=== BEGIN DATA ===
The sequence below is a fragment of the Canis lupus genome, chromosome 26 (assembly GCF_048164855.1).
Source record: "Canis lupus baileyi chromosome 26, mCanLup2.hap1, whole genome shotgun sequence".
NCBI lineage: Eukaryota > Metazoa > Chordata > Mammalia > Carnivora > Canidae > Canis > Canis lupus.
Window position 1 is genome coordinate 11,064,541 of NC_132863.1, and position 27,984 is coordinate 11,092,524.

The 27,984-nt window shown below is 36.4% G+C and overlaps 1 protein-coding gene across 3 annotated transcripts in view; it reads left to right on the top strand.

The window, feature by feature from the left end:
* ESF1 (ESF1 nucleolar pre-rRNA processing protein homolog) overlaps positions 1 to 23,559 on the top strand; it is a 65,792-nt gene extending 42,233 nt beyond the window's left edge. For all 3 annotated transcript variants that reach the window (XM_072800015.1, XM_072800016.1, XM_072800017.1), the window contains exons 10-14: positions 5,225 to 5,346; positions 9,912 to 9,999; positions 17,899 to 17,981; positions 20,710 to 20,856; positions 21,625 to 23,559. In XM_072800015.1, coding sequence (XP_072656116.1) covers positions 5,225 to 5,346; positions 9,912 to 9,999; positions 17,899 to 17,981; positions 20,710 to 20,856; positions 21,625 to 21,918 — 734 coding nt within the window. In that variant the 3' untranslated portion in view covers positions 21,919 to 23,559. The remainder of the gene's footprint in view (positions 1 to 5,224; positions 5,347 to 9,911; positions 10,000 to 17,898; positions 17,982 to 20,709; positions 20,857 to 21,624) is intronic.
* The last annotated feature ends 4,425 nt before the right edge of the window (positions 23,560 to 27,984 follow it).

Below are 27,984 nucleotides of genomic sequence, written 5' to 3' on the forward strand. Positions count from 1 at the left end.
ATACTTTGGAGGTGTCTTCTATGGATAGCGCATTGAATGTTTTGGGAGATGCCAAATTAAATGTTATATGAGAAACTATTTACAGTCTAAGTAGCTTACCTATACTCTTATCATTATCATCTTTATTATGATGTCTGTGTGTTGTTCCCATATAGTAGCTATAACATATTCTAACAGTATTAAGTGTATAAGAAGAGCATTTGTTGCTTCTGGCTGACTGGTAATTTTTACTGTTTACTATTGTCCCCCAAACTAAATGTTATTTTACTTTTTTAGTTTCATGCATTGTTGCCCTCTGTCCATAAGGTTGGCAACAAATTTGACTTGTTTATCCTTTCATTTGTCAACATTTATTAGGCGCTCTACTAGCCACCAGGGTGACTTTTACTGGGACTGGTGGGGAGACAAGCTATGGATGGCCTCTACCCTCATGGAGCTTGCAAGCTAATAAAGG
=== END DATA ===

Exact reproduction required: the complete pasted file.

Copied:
The sequence below is a fragment of the Canis lupus genome, chromosome 26 (assembly GCF_048164855.1).
Source record: "Canis lupus baileyi chromosome 26, mCanLup2.hap1, whole genome shotgun sequence".
NCBI lineage: Eukaryota > Metazoa > Chordata > Mammalia > Carnivora > Canidae > Canis > Canis lupus.
Window position 1 is genome coordinate 11,064,541 of NC_132863.1, and position 27,984 is coordinate 11,092,524.

The 27,984-nt window shown below is 36.4% G+C and overlaps 1 protein-coding gene across 3 annotated transcripts in view; it reads left to right on the top strand.

The window, feature by feature from the left end:
* ESF1 (ESF1 nucleolar pre-rRNA processing protein homolog) overlaps positions 1 to 23,559 on the top strand; it is a 65,792-nt gene extending 42,233 nt beyond the window's left edge. For all 3 annotated transcript variants that reach the window (XM_072800015.1, XM_072800016.1, XM_072800017.1), the window contains exons 10-14: positions 5,225 to 5,346; positions 9,912 to 9,999; positions 17,899 to 17,981; positions 20,710 to 20,856; positions 21,625 to 23,559. In XM_072800015.1, coding sequence (XP_072656116.1) covers positions 5,225 to 5,346; positions 9,912 to 9,999; positions 17,899 to 17,981; positions 20,710 to 20,856; positions 21,625 to 21,918 — 734 coding nt within the window. In that variant the 3' untranslated portion in view covers positions 21,919 to 23,559. The remainder of the gene's footprint in view (positions 1 to 5,224; positions 5,347 to 9,911; positions 10,000 to 17,898; positions 17,982 to 20,709; positions 20,857 to 21,624) is intronic.
* The last annotated feature ends 4,425 nt before the right edge of the window (positions 23,560 to 27,984 follow it).

Below are 27,984 nucleotides of genomic sequence, written 5' to 3' on the forward strand. Positions count from 1 at the left end.
ATACTTTGGAGGTGTCTTCTATGGATAGCGCATTGAATGTTTTGGGAGATGCCAAATTAAATGTTATATGAGAAACTATTTACAGTCTAAGTAGCTTACCTATACTCTTATCATTATCATCTTTATTATGATGTCTGTGTGTTGTTCCCATATAGTAGCTATAACATATTCTAACAGTATTAAGTGTATAAGAAGAGCATTTGTTGCTTCTGGCTGACTGGTAATTTTTACTGTTTACTATTGTCCCCCAAACTAAATGTTATTTTACTTTTTTAGTTTCATGCATTGTTGCCCTCTGTCCATAAGGTTGGCAACAAATTTGACTTGTTTATCCTTTCATTTGTCAACATTTATTAGGCGCTCTACTAGCCACCAGGGTGACTTTTACTGGGACTGGTGGGGAGACAAGCTATGGATGGCCTCTACCCTCATGGAGCTTGCAAGCTAATAAAGG